Reporter 444, 6 December 1999


New study probes mobile phone risks

University researchers are launching the largest study of its kind to answer one of the biggest questions of the telecommunications revolution - do mobile phones cause cancer?

Thousands of people diagnosed with a brain tumour over the next three years will be questioned about their use of mobile phones by epidemiologist Tricia McKinney, who leads a team including Ray Cartwright in Leeds and members in the Midlands and Scotland. The use of mobiles by an equal number of healthy people will also be assessed and the results compared.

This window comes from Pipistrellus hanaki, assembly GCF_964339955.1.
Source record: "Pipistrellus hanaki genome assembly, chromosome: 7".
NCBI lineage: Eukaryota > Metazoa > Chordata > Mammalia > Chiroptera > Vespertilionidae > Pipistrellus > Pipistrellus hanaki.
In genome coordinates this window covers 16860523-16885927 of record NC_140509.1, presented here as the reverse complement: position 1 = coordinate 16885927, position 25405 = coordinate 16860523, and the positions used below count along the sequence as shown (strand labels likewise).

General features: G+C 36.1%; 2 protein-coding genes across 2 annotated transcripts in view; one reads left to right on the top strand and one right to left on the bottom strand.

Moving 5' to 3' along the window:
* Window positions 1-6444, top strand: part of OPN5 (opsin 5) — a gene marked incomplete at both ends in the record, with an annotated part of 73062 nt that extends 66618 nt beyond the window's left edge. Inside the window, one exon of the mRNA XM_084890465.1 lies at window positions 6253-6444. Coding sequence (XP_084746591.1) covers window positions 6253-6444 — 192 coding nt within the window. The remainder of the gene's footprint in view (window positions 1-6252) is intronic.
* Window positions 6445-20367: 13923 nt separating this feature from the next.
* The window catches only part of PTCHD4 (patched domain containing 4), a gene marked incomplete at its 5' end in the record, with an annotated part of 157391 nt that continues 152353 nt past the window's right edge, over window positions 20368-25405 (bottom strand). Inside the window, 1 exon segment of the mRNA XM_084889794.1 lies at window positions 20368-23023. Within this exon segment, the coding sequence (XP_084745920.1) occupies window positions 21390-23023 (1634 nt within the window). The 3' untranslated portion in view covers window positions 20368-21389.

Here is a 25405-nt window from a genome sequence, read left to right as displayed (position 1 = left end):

People’s exposure to radiation, chemicals and electromagnetic fields will also be probed in the study. Brain tumours are becoming increasingly common in developed countries with approximately 3,800 new cases identified in the UK each year.

"The causes of brain tumours are unknown," said Dr McKinney. "And these need to be identified before preventative measures can be taken."

Sources of potentially harmful radiation even include electric motors found in equipment such as sewing machines. The study is part of a world-wide project co-ordinated by the International Agency for Research on Cancer in Lyon, France.

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